# MEP 123 Steve Carlson, FCSI, LEED Robert Rippe & Associates April 20, 2012.

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MEP 123 Steve Carlson, FCSI, LEED Robert Rippe & Associates April 20, 2012

What Were Going to Cover Electricity Plumbing – Water – Gas – Drains/waste – Steam – Refrigeration – Exhaust

Electricity Electrical Terms – Voltage is a measure of potential energy – Current is the flow of electricity – Amperage is how current is measured – DC - direct current-batteries Used for some elevators in Chicago Loop area – AC is alternating current – Hertz is the frequency of alternating current 60 in US, 50 in Europe & Asia – Hot (X), Neutral (N) and Ground

Voltages 120/1 = 120 volts, single phase 208/1 120/208 120/240 - residential 208/3 = 120/208/3 277/1 – used for building lighting 480/3 = 208/480/3

120V/1

120/208/3 – Y Configuration

120/208/3 - Delta Configuration

Hertz

Ohms Law Volts * Amps = Watts

Use Ohms Law to Calculate Amperage from Wattage P= V x I or watts = volts x amps Example - how many amps is 3600 watts? VoltageDivide byWattsAmps 120 360030.00 208 360017.31 120/208208360017.31 208/3360360010.00 480/148036007.50 480/383136004.33

When to Use Different Voltages 3 phase better for large motors 480/3 better for large loads like heaters 480/3 doesnt need to go thru a secondary transformer Consider availability of replacement motors or heaters before specifying 480/3

Water Temperature - hot or cold Pressure Size - inches NPT Quality - hardness, chlorine, etc Protection from contamination Flow control/shut-offs

Water Temperature Hot Water – Minimum incoming temperatures for warewashing equipment – Booster heaters required to raise temperature to 180 degrees, sometimes for lower temperatures – Some elementary schools only provide 90 -110 degree hot water, always ask! – Temperature for food prep & pot washing 110 degree minimum – Chemical sanitizing needs 75-120 degree water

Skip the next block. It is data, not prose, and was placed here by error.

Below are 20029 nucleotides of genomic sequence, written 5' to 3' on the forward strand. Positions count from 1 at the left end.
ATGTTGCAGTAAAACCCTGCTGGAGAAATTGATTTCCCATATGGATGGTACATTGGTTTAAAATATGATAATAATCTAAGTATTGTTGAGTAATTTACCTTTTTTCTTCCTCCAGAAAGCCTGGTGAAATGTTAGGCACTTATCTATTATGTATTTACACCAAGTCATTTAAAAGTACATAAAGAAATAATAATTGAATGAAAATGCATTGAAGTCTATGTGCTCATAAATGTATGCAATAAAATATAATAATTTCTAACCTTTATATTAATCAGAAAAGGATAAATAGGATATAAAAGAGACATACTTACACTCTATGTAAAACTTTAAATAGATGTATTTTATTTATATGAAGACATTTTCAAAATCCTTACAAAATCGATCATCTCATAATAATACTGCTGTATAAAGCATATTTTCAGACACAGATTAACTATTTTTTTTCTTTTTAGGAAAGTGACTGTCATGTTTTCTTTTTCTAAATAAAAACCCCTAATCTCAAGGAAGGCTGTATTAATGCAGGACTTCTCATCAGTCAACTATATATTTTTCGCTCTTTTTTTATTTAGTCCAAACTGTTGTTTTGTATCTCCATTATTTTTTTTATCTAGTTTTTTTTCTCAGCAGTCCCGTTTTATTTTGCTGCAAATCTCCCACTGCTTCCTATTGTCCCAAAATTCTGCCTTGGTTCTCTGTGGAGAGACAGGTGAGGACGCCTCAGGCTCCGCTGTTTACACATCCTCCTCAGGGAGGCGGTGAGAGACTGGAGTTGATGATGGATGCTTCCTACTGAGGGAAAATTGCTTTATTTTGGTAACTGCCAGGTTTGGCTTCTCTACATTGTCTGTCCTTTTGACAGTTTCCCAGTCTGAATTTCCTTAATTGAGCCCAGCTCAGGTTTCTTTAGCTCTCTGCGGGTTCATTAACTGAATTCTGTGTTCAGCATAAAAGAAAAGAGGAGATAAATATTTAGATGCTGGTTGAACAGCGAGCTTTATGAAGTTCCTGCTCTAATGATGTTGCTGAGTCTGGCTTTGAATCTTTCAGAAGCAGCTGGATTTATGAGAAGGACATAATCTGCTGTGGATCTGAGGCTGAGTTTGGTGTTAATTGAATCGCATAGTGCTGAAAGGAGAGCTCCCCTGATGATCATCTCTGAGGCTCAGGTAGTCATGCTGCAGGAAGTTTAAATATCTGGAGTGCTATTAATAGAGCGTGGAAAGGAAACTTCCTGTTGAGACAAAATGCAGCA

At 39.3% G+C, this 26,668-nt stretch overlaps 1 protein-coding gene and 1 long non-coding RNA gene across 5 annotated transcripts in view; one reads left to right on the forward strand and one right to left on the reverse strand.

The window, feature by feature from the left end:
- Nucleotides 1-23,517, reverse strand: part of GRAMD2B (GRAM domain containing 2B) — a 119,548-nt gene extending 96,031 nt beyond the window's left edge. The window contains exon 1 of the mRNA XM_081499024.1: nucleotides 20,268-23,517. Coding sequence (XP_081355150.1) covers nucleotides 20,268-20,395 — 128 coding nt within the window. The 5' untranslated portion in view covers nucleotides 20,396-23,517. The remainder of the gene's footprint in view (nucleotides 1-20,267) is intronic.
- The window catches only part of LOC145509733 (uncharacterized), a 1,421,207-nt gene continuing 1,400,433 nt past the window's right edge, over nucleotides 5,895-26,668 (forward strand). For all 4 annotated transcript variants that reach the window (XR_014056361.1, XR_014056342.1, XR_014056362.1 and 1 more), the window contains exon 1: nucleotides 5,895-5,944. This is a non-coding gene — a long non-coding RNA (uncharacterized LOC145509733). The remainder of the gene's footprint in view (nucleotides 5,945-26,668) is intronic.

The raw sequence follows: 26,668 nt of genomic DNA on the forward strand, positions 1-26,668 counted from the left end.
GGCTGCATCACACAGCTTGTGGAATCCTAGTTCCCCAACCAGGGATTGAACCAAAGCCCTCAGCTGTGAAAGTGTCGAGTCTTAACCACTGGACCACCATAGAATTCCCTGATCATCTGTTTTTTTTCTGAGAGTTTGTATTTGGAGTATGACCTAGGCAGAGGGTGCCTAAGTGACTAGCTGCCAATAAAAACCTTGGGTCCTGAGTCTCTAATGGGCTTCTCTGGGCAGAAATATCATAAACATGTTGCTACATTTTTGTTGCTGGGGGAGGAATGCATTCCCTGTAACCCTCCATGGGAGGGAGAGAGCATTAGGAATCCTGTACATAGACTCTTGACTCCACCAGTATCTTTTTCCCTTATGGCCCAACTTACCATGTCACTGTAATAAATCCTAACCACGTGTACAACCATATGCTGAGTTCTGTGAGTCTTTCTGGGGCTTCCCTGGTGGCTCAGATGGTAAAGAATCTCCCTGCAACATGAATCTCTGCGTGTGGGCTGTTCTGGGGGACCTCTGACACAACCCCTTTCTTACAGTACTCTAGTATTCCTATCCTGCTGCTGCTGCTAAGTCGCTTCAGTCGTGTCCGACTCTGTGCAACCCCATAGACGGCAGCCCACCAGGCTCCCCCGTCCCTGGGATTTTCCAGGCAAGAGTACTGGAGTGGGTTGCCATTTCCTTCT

Cold Water Sometimes cold is not so cold, find out summer water temperatures when sizing ice makers Shouldnt have problems with water being too cold

Water Pressure Always check manufactures cutsheet – Warewashing equipment 20-25 psi – Cooking equipment 30-60 – Beverage equipment up to 80-90 psi – Ideal water pressure should be 40 -55 psi – Tell engineers what pressure the equipment needs, they should specify pressure reducing valves at equipment

Flow Control/Faucets Shut-off should be provided at all water connections Engineer to specify, mechanical contractor to install Types-gate valves, ¼ turn ball valves, angle stops Faucets typically furnished loose for installation by mechanical trades

Water Line Sizes Usually 1/2 NPT, etc. Difference between connection size and rough-in size, discuss with engineer

Water Quality Biggest concern is hardness - check specs Important for any equipment that heats water Water filters can help, they take out particulate, not minerals/hardness Reverse osmosis systems take out minerals/hardness Water softening exchanges calcium with sodium which can still precipitate

Water Quality Chlorine is a problem for ice makers Prevents water from freezing Affects flavor Charcoal filter will remove chlorine

Protection from Contamination Backflow prevents/anti-siphon devices Required for submerged inlets like disposer water inlets, spray rinses, etc. Prevent waste water from siphoning back into water supply if water pressure drops Water wash hoods require reduce pressure principal backflow device or RPZ

Gas Natural and propane Measured in BTUs Sizes in inches NPT 1 cubic foot of natural gas = 1000 BTUs 1 cubic foot of propane gas = 2500 BTUs

Gas Pressure Gas pressure for cooking equipment listed as inches/water column, w.c. Typical pressures 3.5-7 w.c. Gas piping in commercial building is 2 psi or higher 1 psi = 27 w.c. Engineer needs to specify a Pounds to Inches pressure reducing valve Cooking equipment should have a Inches to Inches pressure reducing valve

Gas Quick Disconnects Many details available Should clearly state who furnishes and installs components